Project Management

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Topics: Career Development, Construction, Consulting
Beyond Construction Management - is it possible?
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D'Aydra Allen Project Manager| None Baltimore, USA
Greetings!

Please call me Dee. I am a brand new PMI member and super excited to learn and grow within this organization and my local chapter. I have been in construction for about 15 years now and worked my way into project management as I gained knowledge and experience. I love so much about project management and administration, I also enjoy cost estimating, training and mentoring others.

Lately, my excitement for construction has starting to fizzle, but do I have other options? I've decided to go after my PMP certification as I figure out my next career move. I can't see any downside to becoming a PMP, regardless of the industry I'm in. My husband has suggested consulting (which I have dabbled in before), and that does excite me, but does it need to be strictly within construction? If I went for another job after getting my PMP, how much would my skillset play a part in being selected for an opportunity over my industry experience? 

I don't mean to ramble, but there are so many things to consider and I would love some input from others who may have changed industries within Project Management, not necessarily from/to construction. 
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Keith Novak Tukwila, Wa, USA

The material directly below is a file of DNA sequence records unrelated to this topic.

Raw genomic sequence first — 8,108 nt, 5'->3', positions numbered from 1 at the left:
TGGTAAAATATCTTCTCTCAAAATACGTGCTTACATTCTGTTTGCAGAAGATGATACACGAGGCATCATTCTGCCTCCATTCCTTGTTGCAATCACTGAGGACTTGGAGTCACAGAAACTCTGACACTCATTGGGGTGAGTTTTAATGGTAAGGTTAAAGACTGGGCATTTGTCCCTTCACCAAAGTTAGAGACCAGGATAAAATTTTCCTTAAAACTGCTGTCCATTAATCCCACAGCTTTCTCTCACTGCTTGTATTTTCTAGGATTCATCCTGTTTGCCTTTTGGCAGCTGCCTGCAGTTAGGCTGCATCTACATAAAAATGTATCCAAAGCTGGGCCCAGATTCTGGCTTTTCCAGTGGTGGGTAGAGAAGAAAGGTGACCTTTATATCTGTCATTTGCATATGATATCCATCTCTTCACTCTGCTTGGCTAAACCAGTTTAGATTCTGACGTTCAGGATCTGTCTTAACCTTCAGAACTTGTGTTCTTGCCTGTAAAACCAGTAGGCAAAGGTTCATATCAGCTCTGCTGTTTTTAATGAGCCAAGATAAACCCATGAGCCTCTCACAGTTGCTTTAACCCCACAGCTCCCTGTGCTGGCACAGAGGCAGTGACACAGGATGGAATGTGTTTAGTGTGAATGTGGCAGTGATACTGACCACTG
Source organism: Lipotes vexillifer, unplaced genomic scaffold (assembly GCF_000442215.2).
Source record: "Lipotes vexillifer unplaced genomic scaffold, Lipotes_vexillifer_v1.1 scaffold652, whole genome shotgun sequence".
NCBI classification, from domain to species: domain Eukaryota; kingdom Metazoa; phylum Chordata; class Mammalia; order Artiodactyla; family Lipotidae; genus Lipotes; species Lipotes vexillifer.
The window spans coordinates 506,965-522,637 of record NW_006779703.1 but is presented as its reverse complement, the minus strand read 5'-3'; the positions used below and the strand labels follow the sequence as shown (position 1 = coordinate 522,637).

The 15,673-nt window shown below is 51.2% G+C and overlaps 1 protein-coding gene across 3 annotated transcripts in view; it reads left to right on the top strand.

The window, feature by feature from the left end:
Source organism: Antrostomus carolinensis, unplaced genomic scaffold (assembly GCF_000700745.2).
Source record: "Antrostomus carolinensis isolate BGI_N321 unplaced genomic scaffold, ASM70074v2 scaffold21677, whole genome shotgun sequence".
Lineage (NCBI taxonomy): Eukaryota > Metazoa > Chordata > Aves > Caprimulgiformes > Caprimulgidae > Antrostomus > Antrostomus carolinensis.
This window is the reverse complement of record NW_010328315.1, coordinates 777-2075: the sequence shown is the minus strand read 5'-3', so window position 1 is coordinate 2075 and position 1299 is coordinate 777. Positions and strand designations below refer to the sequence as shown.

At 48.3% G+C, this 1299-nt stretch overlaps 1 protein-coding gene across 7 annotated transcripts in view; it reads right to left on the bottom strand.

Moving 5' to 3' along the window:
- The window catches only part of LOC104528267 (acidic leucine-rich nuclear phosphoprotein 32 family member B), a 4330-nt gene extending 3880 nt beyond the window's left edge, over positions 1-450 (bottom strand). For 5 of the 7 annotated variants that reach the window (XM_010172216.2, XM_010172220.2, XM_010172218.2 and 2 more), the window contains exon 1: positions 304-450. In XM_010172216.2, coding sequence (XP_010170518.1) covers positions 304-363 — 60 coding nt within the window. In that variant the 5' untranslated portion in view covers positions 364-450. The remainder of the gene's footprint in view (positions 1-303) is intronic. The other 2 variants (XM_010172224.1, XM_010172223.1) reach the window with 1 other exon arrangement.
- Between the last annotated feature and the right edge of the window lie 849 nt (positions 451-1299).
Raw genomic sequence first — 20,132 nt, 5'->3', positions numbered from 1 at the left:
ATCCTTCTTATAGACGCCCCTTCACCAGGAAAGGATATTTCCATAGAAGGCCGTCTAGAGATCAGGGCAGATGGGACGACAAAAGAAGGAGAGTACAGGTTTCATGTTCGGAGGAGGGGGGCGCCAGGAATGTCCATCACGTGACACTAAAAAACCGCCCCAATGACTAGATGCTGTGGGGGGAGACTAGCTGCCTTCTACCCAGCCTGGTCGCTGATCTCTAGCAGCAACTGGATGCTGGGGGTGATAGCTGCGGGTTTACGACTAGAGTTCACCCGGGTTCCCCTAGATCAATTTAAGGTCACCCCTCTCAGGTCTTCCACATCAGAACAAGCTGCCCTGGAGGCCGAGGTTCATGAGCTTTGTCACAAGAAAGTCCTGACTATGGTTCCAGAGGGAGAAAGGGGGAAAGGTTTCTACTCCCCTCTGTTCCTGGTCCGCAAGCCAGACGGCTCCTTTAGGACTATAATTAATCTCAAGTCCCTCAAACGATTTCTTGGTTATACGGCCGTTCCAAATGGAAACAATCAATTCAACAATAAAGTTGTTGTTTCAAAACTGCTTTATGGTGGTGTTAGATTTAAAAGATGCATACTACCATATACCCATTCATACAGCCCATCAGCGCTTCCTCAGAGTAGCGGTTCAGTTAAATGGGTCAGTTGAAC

Hi Dee,
Construction may be your entryway to other industries without being your next employer's prime function. For example, my employer is an aircraft manufacturer. We have hired PMs from civil engineering where their background related more to airport construction than panes, but they had the basic PM skills and the intelligence to apply them in different contexts. Many come from manufacturing backgrounds and learn the business admin side as they gain more responsibility. Large companies in IT, healthcare, etc. still renovate or expand their physical facilities. Finding the right project in another business domain can get you in the door to lead projects less related to physical construction, once you gain that initial credibility.

I once showed a pharmaceutical company how to reorganize their warehouse similar to a grocery store where I worked during college stocking shelves. I didn't know anything about the products, but I knew how to stock shelves of soup cans and pill bottles aren't much different. What I changed seemed obvious to me but my employer was stunned. The trick to changing fields may be as simple as identifying how your current personal skills actually are applicable to many different industries.
Keith
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1 reply by D'Aydra Allen
May 28, 2024 7:02 PM
D'Aydra Allen
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Thank you, Keith! I appreciate this feedback.
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Rami Kaibni
Community Champion
Senior Projects Manager | Field & Marten Associates New Westminster, British Columbia, Canada